Here at We ❤ Health Literacy Headquarters, we talk a lot about how to empower people to improve their health. We love encouraging folks to take positive steps toward a healthier life. But, dear readers, there’s a big difference between encouraging people to make healthy changes and making them feel ashamed because they’re not healthy.
In one study of doctor-patient interactions, half the participants could remember a time when a visit to the doctor made them feel ashamed. Obviously, shame and guilt are feelings that we generally try to avoid. So if your experience with your doctor makes you feel ashamed about a health problem or a not-so-healthy habit you’ve picked up, how motivated will you be to keep going to that doctor for help?
Whether a condition or risk factor is minor or life-threatening, anything involving our bodies is inherently personal. And even things that may be easy for some people to do (John really didn’t have a problem ditching his soda habit for seltzer!) can be really difficult for others (Moira got so stressed trying to give up soda that she doubled her intake!).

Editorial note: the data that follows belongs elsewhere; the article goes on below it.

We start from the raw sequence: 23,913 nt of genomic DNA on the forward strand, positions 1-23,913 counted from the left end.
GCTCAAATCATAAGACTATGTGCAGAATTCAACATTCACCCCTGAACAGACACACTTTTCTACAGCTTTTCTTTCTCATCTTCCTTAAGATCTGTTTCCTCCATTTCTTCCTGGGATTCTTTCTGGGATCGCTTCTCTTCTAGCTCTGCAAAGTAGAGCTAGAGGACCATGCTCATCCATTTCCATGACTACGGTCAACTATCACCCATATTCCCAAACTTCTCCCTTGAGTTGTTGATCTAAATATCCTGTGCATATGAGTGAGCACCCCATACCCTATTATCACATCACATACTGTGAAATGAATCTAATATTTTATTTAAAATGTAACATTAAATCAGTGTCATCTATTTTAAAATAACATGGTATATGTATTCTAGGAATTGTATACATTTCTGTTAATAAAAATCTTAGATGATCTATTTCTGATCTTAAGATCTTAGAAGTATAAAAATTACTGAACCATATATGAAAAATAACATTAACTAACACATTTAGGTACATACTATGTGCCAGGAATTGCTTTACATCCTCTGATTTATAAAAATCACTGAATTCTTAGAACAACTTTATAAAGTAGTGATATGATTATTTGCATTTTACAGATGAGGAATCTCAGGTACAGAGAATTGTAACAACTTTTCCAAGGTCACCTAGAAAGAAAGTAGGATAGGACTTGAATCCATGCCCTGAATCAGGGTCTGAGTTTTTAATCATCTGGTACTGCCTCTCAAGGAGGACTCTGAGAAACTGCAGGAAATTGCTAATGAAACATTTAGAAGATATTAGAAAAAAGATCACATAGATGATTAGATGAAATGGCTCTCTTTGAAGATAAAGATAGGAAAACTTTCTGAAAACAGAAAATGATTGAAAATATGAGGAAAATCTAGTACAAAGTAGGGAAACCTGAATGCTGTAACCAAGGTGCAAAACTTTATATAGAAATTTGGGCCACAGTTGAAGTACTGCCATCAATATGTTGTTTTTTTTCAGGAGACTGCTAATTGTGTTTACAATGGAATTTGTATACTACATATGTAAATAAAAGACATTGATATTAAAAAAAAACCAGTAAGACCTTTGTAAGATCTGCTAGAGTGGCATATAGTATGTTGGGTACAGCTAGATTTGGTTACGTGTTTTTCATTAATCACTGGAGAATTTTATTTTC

That’s why it’s best to motivate your readers to make a positive change by showing them that it’s possible, not by rehashing ad nauseam all the reasons why what they’re doing is bad. (Spoiler alert, lots of people already know.)
We’ve shared advice on making your health messages positive and writing about sensitive topics before. Here are some of our favorite tips for positive and encouraging health writing:
- Take the word “should” out of your health writing. It sets a negative tone and can make readers feel like they’ve already done something wrong.
- Soften tough messages by using a positive, hopeful tone. Give your readers a reason to adopt a positive health behavior.
- Acknowledge your readers’ emotions. Fear and shame can keep people from making healthy choices, but you can help your readers by acknowledging how they feel.
Consider the differences between these 2 statements:
- “If you don’t start getting more physical activity, you’re going to keep having [insert various health problems here].”
- “Lots of people have trouble finding time to get physical activity. Try taking a short walk every day after dinner — even 5 minutes of activity can boost your mood and energy!”
Enough said, right?
The bottom line: Positivity and empowerment are more motivating than shame and guilt when it comes to encouraging healthy change.
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